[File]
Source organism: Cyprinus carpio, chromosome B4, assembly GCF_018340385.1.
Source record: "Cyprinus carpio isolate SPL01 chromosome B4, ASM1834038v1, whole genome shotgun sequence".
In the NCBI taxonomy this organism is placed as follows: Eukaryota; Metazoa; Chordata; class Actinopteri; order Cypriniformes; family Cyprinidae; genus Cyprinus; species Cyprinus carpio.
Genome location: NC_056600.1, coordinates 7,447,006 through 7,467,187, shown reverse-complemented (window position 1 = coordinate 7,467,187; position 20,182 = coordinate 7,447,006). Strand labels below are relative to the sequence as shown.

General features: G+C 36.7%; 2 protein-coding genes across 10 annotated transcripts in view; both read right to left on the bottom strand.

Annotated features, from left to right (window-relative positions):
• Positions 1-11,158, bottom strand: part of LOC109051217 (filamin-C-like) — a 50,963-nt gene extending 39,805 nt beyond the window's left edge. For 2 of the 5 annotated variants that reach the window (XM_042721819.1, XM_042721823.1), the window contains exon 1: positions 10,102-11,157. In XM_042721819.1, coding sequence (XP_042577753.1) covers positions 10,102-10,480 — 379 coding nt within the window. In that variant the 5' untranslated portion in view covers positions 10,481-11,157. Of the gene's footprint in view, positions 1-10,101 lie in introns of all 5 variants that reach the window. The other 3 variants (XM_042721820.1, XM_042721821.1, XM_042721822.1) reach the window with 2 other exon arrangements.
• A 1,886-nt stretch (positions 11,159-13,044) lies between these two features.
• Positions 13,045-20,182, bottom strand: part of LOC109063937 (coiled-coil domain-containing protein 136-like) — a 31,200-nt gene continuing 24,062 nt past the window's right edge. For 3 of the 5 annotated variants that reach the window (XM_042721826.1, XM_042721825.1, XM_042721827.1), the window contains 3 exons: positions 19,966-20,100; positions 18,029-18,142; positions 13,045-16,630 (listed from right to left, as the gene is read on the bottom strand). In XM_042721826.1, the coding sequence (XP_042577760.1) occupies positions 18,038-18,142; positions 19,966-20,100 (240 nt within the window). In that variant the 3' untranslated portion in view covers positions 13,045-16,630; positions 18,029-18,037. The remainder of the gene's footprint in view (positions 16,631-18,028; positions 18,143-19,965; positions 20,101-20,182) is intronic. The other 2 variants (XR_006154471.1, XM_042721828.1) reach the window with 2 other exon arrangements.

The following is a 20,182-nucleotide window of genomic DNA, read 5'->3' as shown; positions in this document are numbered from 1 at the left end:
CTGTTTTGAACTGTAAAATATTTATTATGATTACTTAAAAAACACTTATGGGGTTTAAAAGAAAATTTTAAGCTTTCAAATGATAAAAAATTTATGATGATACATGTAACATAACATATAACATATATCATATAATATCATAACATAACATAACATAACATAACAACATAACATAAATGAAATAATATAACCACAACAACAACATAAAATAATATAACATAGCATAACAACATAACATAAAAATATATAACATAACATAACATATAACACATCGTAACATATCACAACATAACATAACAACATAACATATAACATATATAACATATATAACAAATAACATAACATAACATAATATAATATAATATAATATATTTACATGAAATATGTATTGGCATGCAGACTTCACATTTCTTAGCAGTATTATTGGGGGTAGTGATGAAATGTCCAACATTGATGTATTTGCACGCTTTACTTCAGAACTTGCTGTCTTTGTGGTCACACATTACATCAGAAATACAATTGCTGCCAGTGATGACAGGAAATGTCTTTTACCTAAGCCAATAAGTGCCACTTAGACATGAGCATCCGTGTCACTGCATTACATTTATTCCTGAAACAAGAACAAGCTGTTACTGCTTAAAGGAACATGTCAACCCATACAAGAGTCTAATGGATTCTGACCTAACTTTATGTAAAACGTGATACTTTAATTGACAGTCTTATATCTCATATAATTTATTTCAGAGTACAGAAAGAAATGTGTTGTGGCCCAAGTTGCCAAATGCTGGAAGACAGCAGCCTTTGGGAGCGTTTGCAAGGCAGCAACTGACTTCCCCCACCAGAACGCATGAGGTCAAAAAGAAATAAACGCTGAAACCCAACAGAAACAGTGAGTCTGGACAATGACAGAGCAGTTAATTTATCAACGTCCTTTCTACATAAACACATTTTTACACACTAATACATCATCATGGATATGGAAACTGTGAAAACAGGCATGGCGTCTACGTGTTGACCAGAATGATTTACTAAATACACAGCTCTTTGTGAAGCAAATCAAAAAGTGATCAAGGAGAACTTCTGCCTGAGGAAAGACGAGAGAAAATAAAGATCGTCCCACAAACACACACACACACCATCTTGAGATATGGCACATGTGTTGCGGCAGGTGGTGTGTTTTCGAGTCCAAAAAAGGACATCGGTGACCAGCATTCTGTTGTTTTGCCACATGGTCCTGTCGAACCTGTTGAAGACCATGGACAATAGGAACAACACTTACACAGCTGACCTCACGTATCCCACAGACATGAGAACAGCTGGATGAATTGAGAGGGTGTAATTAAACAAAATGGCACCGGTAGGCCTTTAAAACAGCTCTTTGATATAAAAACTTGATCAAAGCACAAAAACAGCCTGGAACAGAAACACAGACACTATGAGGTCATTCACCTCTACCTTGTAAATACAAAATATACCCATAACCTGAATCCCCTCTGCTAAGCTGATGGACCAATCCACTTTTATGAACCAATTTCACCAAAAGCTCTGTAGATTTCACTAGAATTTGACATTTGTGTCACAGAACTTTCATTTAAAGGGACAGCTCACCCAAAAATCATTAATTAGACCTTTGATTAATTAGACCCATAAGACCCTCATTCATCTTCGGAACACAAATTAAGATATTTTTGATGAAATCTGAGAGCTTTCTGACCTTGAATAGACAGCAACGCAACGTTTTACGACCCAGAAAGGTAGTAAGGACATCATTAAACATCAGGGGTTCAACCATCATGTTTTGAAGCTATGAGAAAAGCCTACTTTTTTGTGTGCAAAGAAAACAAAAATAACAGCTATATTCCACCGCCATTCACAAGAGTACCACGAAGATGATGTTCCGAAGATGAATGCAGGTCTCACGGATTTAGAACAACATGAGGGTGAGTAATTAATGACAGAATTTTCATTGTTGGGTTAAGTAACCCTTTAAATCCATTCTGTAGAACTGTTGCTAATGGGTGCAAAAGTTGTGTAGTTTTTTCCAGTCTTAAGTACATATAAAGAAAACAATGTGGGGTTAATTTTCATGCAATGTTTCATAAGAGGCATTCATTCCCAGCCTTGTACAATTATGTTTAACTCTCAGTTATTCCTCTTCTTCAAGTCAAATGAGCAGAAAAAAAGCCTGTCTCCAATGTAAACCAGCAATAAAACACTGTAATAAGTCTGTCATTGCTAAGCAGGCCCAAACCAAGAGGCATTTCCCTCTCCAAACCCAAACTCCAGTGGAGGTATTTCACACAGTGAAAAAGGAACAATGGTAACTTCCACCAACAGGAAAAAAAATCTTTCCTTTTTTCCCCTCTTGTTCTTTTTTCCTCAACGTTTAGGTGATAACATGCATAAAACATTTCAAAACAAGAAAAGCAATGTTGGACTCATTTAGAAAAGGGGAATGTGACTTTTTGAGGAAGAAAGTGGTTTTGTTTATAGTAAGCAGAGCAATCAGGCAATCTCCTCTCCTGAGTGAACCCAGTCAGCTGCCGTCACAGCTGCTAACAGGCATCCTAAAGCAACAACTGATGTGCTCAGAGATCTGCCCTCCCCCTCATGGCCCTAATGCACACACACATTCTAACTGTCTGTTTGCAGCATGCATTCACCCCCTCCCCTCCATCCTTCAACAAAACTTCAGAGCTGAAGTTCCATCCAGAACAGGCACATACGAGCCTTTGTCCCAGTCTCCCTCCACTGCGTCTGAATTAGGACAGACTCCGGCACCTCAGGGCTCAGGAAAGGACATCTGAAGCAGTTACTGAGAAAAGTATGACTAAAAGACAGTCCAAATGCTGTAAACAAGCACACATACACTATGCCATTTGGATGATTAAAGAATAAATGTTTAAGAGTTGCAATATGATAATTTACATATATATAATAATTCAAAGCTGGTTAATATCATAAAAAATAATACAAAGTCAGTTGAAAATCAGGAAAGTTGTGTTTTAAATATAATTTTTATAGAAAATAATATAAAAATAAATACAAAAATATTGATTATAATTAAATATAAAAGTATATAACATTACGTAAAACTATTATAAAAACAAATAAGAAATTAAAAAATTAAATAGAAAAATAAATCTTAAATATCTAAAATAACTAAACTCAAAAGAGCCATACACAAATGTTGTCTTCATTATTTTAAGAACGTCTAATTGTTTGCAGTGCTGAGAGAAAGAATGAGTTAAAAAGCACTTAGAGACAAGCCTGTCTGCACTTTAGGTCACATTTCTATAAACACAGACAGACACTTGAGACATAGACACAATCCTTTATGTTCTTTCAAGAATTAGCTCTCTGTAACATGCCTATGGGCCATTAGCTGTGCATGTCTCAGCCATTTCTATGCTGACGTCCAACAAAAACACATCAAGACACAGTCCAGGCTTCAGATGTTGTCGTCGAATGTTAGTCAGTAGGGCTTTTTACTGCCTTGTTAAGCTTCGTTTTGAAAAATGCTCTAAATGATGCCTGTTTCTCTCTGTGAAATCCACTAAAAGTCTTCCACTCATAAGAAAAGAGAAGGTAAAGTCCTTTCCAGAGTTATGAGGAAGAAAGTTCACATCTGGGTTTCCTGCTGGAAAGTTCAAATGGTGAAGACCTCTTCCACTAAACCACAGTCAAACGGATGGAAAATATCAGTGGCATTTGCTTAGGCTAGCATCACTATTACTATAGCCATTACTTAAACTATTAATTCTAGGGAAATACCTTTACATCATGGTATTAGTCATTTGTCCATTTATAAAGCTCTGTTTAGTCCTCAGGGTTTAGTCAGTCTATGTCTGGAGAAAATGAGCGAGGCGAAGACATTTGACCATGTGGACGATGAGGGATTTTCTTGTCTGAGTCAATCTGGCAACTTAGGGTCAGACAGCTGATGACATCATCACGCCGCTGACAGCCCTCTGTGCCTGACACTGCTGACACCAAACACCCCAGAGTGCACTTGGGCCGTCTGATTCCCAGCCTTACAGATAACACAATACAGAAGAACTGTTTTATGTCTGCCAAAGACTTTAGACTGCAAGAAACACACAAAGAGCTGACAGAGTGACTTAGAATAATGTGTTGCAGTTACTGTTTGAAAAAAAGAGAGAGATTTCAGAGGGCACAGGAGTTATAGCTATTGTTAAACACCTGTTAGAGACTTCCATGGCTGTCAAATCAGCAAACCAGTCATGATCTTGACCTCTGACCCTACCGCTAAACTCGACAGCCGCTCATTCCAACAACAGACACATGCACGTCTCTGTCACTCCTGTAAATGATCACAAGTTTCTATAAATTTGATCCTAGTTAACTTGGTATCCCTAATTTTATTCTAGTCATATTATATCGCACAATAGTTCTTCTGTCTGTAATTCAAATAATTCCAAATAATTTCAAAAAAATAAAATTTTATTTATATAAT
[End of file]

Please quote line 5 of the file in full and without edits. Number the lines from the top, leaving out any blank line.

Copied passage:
General features: G+C 36.7%; 2 protein-coding genes across 10 annotated transcripts in view; both read right to left on the bottom strand.